$ keytool -export -keystore mykey.jks          \    6
          -storepass topsecret -alias mydb     \
          -keypass topsecret -rfc -file mycert.pem

Once you create the key store and the trust store, you can reference them in the database configuration file to enable TLS when initializing the database root directory. For example:

<ssl enabled="true" external="true">
   <keystore path="/etc/ssl/local/mykey.jks" password="topsecret"/>
   <truststore path="/etc/ssl/local/mytrust.jks" password="topsecret"/>
</ssl>

If you are purchasing a commercial certificate, rather than creating a self-signed certificate in Step #3, you send the key request created in Step #2 to the certificate authority and they will provide you with a signed certificate to use in the subsequent step. That is, you import the certificate they provide you into your keystore in Step #4. Since you are using a trusted authority for authentication, you can in most cases skip Steps 5 & 6, since Java should recognize the authorization.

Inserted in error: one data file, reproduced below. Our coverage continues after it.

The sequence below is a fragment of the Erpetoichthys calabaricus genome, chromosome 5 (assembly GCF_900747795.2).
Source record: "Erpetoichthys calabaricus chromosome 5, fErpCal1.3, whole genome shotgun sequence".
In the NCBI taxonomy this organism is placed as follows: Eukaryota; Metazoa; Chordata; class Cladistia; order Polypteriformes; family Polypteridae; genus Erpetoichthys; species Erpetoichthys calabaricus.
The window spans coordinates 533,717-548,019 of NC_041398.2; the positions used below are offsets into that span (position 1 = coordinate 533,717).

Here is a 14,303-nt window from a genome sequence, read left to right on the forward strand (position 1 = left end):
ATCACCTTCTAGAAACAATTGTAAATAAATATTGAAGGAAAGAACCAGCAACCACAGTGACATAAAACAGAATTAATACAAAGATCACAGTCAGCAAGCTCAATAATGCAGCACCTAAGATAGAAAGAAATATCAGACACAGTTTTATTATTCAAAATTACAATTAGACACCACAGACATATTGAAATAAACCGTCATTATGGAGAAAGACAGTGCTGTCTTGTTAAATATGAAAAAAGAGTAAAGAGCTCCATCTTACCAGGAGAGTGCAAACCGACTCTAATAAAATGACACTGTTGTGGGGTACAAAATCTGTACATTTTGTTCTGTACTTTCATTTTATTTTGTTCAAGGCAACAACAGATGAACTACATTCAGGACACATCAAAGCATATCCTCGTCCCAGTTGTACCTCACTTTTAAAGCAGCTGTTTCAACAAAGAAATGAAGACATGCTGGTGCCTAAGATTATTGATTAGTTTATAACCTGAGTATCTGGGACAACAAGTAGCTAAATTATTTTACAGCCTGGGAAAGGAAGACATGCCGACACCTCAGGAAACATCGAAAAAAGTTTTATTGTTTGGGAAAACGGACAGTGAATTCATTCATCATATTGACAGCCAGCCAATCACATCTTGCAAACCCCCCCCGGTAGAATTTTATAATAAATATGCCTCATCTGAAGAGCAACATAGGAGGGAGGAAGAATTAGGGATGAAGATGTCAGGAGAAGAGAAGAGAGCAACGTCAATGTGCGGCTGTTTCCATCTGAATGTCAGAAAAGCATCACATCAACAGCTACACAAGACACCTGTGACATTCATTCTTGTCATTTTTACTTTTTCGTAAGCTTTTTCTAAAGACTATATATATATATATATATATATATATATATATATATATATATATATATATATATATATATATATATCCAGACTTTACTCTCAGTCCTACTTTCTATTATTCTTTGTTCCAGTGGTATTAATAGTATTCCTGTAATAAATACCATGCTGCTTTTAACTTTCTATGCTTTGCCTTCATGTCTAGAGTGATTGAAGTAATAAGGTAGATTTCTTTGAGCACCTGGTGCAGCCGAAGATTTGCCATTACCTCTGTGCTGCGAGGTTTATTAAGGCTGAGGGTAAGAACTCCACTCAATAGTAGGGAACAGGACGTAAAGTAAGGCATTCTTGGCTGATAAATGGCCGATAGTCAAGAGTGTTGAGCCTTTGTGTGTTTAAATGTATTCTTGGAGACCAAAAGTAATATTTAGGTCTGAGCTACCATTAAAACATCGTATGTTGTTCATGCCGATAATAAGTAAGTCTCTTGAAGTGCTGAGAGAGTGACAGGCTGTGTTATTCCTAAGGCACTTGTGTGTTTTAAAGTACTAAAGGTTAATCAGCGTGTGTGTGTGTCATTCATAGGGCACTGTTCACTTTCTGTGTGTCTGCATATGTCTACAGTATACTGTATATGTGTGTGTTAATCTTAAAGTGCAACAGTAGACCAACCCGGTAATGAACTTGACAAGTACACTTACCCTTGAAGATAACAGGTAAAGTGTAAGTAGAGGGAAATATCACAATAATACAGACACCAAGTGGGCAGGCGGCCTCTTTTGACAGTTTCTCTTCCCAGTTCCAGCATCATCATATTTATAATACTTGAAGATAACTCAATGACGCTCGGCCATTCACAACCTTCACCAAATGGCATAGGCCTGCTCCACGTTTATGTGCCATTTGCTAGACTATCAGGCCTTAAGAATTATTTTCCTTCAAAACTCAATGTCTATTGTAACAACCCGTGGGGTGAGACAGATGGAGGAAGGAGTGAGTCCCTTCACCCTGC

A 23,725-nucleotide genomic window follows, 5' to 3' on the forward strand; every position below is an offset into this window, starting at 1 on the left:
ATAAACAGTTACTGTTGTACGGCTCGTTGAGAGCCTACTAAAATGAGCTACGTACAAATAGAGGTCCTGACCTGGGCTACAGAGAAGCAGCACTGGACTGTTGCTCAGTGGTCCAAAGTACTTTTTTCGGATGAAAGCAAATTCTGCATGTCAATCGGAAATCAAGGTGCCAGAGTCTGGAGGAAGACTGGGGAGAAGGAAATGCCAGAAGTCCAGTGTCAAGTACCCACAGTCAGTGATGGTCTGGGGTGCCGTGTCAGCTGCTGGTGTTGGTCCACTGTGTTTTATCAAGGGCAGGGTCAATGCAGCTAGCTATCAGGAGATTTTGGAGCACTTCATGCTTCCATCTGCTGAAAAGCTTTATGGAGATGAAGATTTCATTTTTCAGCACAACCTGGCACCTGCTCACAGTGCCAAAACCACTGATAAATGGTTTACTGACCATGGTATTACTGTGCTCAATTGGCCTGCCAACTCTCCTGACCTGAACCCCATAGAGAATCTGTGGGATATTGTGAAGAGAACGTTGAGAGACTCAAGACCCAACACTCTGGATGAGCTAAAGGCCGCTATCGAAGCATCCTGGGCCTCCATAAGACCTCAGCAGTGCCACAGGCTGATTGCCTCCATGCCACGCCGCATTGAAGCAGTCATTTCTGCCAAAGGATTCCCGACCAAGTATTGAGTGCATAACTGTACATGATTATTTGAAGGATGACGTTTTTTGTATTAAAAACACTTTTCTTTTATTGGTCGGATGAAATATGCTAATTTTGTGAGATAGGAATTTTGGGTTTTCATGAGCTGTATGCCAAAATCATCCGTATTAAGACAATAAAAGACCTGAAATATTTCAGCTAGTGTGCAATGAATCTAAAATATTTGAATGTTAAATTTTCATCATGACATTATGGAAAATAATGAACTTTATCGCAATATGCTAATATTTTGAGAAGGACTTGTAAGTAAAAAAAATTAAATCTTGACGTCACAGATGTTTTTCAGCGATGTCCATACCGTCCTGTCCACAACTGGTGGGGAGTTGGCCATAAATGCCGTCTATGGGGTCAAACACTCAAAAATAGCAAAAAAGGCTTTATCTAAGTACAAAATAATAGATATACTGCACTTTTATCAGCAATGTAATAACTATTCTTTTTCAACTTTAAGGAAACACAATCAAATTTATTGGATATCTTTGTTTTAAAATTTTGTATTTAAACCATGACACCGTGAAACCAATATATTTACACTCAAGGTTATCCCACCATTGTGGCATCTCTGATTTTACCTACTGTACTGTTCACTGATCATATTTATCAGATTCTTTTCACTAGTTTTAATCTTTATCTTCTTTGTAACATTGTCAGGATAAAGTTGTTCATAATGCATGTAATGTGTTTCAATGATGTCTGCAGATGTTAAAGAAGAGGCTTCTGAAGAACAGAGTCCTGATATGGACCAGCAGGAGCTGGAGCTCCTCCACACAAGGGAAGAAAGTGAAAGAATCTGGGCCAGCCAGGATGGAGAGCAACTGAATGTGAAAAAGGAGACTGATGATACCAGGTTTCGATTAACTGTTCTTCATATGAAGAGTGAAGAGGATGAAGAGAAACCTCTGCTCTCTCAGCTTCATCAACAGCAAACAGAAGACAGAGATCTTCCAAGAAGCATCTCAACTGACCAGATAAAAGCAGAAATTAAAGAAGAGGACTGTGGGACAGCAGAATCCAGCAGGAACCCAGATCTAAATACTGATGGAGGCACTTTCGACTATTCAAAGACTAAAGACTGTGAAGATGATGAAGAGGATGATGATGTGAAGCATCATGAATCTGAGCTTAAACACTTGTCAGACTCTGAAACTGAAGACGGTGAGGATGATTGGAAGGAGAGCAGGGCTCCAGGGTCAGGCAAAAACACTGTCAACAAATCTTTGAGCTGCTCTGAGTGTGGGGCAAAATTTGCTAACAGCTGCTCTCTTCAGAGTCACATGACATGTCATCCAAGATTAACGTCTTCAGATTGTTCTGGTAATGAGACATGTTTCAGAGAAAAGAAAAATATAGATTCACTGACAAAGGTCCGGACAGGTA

12.7.2. Choosing What Ports to Encrypt with TLS/SSL

If TLS encryption is enabled, the HTTP is always encrypted. You can selectively choose to encrypt other ports as well. You specify which ports to encrypt using attributes of the <ssl> element:

  • External ports (external), including the client and admin ports

  • Internal ports (internal), used for intra-cluster communication between the nodes of the cluster

  • Extranet ports (dr), including the replication port used for DR

For each type of port, you specify that the ports are either enabled ("true") or disabled ("false"). The default is false. For example, the following configuration enables TLS encryption on the external, internal, and DR ports: